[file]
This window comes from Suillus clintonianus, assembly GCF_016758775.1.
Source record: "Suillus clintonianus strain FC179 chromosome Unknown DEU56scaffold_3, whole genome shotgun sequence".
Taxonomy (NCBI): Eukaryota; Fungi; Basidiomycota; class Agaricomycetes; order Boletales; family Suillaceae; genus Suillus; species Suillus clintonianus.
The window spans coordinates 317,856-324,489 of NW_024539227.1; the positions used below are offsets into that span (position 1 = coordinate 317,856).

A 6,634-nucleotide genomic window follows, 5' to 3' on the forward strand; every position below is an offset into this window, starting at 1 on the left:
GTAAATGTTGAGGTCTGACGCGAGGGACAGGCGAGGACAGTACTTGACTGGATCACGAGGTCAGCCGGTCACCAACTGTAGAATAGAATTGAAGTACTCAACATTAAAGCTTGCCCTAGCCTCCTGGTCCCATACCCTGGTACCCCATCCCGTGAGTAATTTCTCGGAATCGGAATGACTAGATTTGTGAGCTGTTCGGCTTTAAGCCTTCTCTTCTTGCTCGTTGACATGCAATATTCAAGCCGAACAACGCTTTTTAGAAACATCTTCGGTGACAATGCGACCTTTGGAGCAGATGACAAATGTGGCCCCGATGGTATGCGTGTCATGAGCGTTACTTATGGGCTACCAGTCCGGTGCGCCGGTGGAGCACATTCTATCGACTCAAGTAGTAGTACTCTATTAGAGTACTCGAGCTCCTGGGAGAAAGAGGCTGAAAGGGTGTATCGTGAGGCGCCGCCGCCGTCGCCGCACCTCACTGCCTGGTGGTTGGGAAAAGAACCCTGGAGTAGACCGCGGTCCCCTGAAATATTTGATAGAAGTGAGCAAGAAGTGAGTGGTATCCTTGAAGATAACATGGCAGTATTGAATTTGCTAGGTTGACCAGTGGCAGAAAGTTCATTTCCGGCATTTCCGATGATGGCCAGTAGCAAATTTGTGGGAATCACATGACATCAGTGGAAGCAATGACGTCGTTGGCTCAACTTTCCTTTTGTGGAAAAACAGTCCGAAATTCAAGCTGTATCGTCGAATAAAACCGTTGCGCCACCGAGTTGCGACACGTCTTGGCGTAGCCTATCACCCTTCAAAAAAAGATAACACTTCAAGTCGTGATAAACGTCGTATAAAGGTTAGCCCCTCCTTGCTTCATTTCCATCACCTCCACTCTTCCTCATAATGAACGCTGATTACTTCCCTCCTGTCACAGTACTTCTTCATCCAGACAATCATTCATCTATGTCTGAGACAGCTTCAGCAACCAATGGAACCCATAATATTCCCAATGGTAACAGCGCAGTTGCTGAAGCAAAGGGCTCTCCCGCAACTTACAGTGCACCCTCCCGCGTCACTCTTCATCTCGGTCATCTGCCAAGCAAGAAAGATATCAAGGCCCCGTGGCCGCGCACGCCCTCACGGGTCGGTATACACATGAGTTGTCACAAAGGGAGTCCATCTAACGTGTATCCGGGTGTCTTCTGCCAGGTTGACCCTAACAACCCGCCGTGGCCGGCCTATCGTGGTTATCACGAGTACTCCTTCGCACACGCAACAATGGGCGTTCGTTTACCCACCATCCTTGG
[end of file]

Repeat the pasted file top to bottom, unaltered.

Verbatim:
This window comes from Suillus clintonianus, assembly GCF_016758775.1.
Source record: "Suillus clintonianus strain FC179 chromosome Unknown DEU56scaffold_3, whole genome shotgun sequence".
Taxonomy (NCBI): Eukaryota; Fungi; Basidiomycota; class Agaricomycetes; order Boletales; family Suillaceae; genus Suillus; species Suillus clintonianus.
The window spans coordinates 317,856-324,489 of NW_024539227.1; the positions used below are offsets into that span (position 1 = coordinate 317,856).

A 6,634-nucleotide genomic window follows, 5' to 3' on the forward strand; every position below is an offset into this window, starting at 1 on the left:
GTAAATGTTGAGGTCTGACGCGAGGGACAGGCGAGGACAGTACTTGACTGGATCACGAGGTCAGCCGGTCACCAACTGTAGAATAGAATTGAAGTACTCAACATTAAAGCTTGCCCTAGCCTCCTGGTCCCATACCCTGGTACCCCATCCCGTGAGTAATTTCTCGGAATCGGAATGACTAGATTTGTGAGCTGTTCGGCTTTAAGCCTTCTCTTCTTGCTCGTTGACATGCAATATTCAAGCCGAACAACGCTTTTTAGAAACATCTTCGGTGACAATGCGACCTTTGGAGCAGATGACAAATGTGGCCCCGATGGTATGCGTGTCATGAGCGTTACTTATGGGCTACCAGTCCGGTGCGCCGGTGGAGCACATTCTATCGACTCAAGTAGTAGTACTCTATTAGAGTACTCGAGCTCCTGGGAGAAAGAGGCTGAAAGGGTGTATCGTGAGGCGCCGCCGCCGTCGCCGCACCTCACTGCCTGGTGGTTGGGAAAAGAACCCTGGAGTAGACCGCGGTCCCCTGAAATATTTGATAGAAGTGAGCAAGAAGTGAGTGGTATCCTTGAAGATAACATGGCAGTATTGAATTTGCTAGGTTGACCAGTGGCAGAAAGTTCATTTCCGGCATTTCCGATGATGGCCAGTAGCAAATTTGTGGGAATCACATGACATCAGTGGAAGCAATGACGTCGTTGGCTCAACTTTCCTTTTGTGGAAAAACAGTCCGAAATTCAAGCTGTATCGTCGAATAAAACCGTTGCGCCACCGAGTTGCGACACGTCTTGGCGTAGCCTATCACCCTTCAAAAAAAGATAACACTTCAAGTCGTGATAAACGTCGTATAAAGGTTAGCCCCTCCTTGCTTCATTTCCATCACCTCCACTCTTCCTCATAATGAACGCTGATTACTTCCCTCCTGTCACAGTACTTCTTCATCCAGACAATCATTCATCTATGTCTGAGACAGCTTCAGCAACCAATGGAACCCATAATATTCCCAATGGTAACAGCGCAGTTGCTGAAGCAAAGGGCTCTCCCGCAACTTACAGTGCACCCTCCCGCGTCACTCTTCATCTCGGTCATCTGCCAAGCAAGAAAGATATCAAGGCCCCGTGGCCGCGCACGCCCTCACGGGTCGGTATACACATGAGTTGTCACAAAGGGAGTCCATCTAACGTGTATCCGGGTGTCTTCTGCCAGGTTGACCCTAACAACCCGCCGTGGCCGGCCTATCGTGGTTATCACGAGTACTCCTTCGCACACGCAACAATGGGCGTTCGTTTACCCACCATCCTTGG